I wonder if other companies could benefit from employing a luminary.

The first obvious question is: what would the luminary do? I expect the answer would vary based on the luminary.

In Martin's case, he doesn't do a lot of project work, but he is very involved in ThoughtWorks and it's projects. Martin actively participates in public discussions, visits projects, offers advice and solicits input all the time. I'm sure employing Martin also helps ThoughtWorks sell projects. The cost benefit analysis is pretty easy for ThoughtWorks and Martin, but I'm not sure how that translates to non-consulting organizations.

If your recruiting budget is the size of a luminary's salary, it might make more sense to hire a luminary that embodies the type of team you want to build. That luminary will probably be able to bring friends with similar philosophies and attract other candidates who are on the same page. In that case it would be fairly simple, you consider the luminaries salary spending part of the recruiting budget.

Other luminaries may be interested in splitting their time between project work and luminary activities. Depending on the knowledge that the luminary brings, 50% of their time might provide enough value when combined with their recruiting contributions to justify their salary.

Luminaries can also justify their employment with their network. Luminaries are often connected to people who are looking for feedback on bleeding edge technology. For example, a luminary could gain early access to something such as Microsoft's upcoming DSL solutions, MagLev, or some other type of game changing software. Getting access to game changing software before your competition could yield great benefits.

Universities can also use luminaries to attract students the way organizations use luminaries to attract employees.
As an example, many universities "employ" well known luminaries to lecture for them, yet those luminaries don't base themselves out of their campus 100% of their time, coming in to teach, perhaps one class a year. -- Pat Kua
It's clear that ThoughtWorks benefits from the Fowler Effect, but I think other organizations could also benefit more than they expect by employing a luminary. Luminaries not only bring networks, publicity, and experience, but they also attract other talented developers. The net result of employing a luminary and all the people they attract could be the difference between being good and being great.

Tuesday, January 13, 2009

Creating Objects in Java Unit Tests

Most Java unit tests consist of a Class Under Test (CUT), and possibly dependencies or collaborators. The CUT, dependencies and collaborators need to be created somewhere. Some people create each object using 'new' (vanilla construction), others use patterns such as Test Data Builders or Object Mother. Sometimes dependencies and collaborators are instances of concrete classes and sometimes it makes more sense to use Test Doubles. This entry is about the patterns I've found most helpful for creating objects within my tests.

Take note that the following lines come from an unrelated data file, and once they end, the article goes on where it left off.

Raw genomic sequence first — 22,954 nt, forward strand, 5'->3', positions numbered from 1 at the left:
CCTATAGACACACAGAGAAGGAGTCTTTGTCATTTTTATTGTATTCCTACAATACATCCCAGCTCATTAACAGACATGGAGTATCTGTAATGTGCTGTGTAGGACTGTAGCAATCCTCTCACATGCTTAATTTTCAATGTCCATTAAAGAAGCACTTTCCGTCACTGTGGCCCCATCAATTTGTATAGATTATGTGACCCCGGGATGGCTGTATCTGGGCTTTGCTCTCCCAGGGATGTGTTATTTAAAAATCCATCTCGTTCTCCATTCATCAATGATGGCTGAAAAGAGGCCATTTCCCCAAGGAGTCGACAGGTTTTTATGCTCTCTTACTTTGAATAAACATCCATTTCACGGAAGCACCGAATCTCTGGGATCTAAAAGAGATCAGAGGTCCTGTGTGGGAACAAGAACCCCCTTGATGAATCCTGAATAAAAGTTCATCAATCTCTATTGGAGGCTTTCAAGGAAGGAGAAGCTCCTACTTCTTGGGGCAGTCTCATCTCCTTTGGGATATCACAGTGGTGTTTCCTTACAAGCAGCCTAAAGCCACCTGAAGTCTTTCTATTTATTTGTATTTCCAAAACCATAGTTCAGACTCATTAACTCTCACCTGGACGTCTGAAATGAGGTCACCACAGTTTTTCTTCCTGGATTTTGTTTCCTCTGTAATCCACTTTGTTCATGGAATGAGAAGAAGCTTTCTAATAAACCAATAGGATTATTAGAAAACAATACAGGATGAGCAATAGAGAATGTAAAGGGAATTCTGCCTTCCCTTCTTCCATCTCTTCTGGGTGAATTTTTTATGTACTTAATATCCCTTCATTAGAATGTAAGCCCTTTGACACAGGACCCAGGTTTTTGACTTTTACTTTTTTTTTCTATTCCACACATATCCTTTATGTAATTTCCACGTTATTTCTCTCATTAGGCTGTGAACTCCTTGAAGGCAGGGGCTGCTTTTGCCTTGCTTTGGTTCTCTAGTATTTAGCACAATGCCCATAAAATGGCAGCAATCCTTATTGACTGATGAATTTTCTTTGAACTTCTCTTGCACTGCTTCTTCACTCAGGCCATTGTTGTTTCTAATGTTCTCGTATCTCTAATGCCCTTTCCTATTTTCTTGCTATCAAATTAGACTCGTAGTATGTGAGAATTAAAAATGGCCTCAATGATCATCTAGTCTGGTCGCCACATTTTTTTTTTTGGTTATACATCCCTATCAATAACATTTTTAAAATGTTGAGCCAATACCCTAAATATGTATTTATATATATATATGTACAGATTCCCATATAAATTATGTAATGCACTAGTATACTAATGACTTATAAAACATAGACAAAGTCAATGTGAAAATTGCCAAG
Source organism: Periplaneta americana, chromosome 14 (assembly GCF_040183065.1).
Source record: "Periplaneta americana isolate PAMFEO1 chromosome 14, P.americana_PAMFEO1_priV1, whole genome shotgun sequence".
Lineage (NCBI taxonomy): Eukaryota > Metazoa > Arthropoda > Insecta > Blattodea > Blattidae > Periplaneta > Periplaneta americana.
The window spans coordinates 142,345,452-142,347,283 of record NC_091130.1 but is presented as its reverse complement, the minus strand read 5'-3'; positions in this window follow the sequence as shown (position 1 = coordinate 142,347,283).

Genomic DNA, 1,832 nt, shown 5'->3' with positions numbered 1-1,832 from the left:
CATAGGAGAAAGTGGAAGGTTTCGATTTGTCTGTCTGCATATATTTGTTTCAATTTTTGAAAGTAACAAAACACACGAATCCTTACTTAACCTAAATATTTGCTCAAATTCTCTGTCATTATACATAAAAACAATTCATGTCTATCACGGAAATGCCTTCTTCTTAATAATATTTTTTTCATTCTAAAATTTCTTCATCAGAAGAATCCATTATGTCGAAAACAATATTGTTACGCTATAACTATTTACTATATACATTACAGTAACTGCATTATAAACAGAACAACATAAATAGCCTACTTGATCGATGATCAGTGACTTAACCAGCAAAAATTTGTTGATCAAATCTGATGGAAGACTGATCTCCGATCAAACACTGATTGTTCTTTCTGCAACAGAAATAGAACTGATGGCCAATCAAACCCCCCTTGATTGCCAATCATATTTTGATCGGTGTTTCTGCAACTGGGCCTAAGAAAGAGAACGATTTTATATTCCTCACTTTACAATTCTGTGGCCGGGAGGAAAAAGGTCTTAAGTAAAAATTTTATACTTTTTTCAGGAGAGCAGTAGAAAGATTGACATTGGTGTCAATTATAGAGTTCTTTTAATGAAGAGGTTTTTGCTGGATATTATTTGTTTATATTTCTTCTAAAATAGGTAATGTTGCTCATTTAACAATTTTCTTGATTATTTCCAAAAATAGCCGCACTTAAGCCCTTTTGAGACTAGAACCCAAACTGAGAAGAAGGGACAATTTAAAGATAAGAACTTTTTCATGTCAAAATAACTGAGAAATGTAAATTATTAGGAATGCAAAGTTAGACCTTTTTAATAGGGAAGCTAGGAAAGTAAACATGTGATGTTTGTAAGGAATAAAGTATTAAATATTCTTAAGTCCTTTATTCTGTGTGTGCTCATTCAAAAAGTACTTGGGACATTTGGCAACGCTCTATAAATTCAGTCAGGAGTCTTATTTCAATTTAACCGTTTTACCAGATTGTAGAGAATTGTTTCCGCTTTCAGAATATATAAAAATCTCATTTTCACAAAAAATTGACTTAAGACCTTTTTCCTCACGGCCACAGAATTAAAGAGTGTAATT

In January of 2006, Martin Fowler wrote a quick blog entry that included definitions for the various types of test doubles. I've found working with those definitions to be very helpful.

Test Doubles: Mocks and Stubs
Mockito gives you the ability to easily create mocks and stubs. More precisely, I use Mockito 'mocks' for both mocking and stubbing. Mockito's mocks are not strict: They do not throw an exception when an 'unexpected' method is called. Instead, Mockito records all method calls and allows you to verify at the end of your test. Any method calls that are not verified are simply ignored. The ability to ignore method calls you don't care about makes Mockito perfect for stubbing as well.

Test Doubles: Dummies
I didn't find many cases where I needed a dummy. A dummy is really nothing more than a traditional mock (one that throws exceptions on 'unexpected' method calls) with no expected method calls. In cases where I wanted to ensure that nothing was called on an object, I usually used the verifyZeroInteractions method on Mockito mocks. However, there are exceptional cases where I don't want to verify that no methods were called, but I would like to be alerted if a method is called. This is more of a warning scenario than an actual failure.

On my current project we ended up rolling our own dummies where necessary and overriding (or implementing) each method with code that would throw a new Exception. This was fairly easy to do in IntelliJ; however, I'm looking forward to the next version of Mockito, which should allow for easier dummy creation.

Test Doubles: Fakes